Are you one of the 2.5 million people who watched the TEDTalk where Dr. Nadine Burke Harris describes how childhood stress can lead to lifetime disease? If you are, you already know about Adverse Childhood Experiences or ACEs.

This concept came out of a retrospective, large-scale study that started in the 1990s with more than 17,000 individuals who were completing a comprehensive physical examination at Kaiser Permanente clinics. They provided detailed information about their childhood experiences of abuse, neglect and family dysfunction through a screening tool. The ACEs study is tracking participants’ medical status still today.

Over the course of more than two decades, research results have demonstrated a strong association between childhood traumatic experiences and negative health behaviors such as smoking, alcohol and drug abuse, lack of physical activity, and even missed work. Obesity, suicide, heart disease, and cancer are also possible risk outcomes. It has also been shown that the more adverse childhood experiences a child has, the more likely they be at risk for negative health outcomes later on in life. In the United States, nearly one-quarter of all adults have experienced three or more of these adverse childhood experiences.

The ACEs study has sparked a movement to address the conditions in communities that allow for adverse childhood experiences to happen, in an effort to prevent them. It has also sparked a movement to make services for children and families “trauma-informed,” which means that providers realize and recognize the impact of potential trauma in their clients, and address it by integrating the existing knowledge on trauma and avoiding re-traumatization through the treatment or intervention they are delivering.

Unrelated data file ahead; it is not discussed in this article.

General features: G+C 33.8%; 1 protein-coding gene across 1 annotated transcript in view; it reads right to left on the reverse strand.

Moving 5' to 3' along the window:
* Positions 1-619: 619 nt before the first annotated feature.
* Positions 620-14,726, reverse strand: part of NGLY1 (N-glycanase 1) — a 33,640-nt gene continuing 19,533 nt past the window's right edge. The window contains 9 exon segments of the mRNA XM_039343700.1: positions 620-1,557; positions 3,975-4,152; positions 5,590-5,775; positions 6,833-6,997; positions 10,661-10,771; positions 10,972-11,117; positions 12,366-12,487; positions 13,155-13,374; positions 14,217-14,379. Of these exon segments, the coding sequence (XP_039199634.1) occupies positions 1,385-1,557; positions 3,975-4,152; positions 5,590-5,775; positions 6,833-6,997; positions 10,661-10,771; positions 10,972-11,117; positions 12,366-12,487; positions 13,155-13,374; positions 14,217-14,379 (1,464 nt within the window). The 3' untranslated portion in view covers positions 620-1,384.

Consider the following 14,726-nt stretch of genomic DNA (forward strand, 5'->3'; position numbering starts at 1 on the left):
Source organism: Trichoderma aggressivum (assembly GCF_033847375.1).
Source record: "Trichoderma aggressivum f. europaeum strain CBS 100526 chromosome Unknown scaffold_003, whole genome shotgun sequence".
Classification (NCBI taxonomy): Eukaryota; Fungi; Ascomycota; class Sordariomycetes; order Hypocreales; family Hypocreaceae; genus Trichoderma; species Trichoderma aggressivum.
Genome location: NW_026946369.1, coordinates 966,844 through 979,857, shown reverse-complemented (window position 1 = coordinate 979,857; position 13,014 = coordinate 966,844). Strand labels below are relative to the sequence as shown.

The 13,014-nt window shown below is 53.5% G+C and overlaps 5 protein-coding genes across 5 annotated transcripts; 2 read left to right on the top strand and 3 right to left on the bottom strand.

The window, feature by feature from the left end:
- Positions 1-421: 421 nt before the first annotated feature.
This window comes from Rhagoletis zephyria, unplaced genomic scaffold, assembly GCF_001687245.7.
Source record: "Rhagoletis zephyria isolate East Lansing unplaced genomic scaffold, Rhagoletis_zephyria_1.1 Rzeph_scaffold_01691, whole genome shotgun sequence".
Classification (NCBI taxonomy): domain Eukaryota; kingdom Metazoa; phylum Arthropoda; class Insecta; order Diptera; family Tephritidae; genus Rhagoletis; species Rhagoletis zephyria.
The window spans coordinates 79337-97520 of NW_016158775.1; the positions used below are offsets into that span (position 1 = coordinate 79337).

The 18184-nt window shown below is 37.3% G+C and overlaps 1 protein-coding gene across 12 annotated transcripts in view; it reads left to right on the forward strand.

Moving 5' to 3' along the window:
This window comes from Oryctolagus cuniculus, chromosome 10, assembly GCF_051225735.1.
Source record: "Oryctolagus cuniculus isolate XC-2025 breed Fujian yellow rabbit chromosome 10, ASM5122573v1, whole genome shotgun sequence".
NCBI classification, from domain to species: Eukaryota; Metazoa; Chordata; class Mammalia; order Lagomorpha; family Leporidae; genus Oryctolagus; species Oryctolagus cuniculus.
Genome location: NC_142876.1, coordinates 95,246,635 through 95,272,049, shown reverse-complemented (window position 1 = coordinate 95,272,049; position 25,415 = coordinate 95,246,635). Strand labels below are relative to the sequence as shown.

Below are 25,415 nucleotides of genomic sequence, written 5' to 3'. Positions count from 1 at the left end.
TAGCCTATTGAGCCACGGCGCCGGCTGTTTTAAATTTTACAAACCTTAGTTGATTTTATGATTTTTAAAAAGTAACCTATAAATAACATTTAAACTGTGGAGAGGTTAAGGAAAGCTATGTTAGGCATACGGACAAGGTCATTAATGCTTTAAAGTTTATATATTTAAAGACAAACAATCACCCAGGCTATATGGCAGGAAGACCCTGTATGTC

With support from the St. David’s Foundation, a research team at the Texas Institute for Child & Family Wellbeing is mapping Travis County assets to prevent ACEs and build individual and community resilience.

An infographic of the ideal conditions to prevent ACES.

“The asset map will identify what Travis County is already doing well and where are the gaps that need to be addressed at the levels of infrastructure, policy, and program and services,” says Beth Gerlach, who is leading the institute’s team.

Specifically, the team will be identifying the presence or absence, and capacity of programs, services, and approaches in Travis County that promote the optimal brain development and overall health and wellbeing of children ages 0-5 and their families, and that use trauma-informed approaches to serve families who are risk for or have experienced trauma.

“This is not so much about identifying each available service but more about providing a ‘bird’s eye’ view across multiple sectors,” Gerlach adds. “Our aim is to release a report in 2018 that can be used by funders, program developers, policy makers and community stakeholders to explore strategic next steps that will ensure opportunities in Travis County for all young children and their families to thrive.”

By Andrea Campetella. Posted October 16, 2017.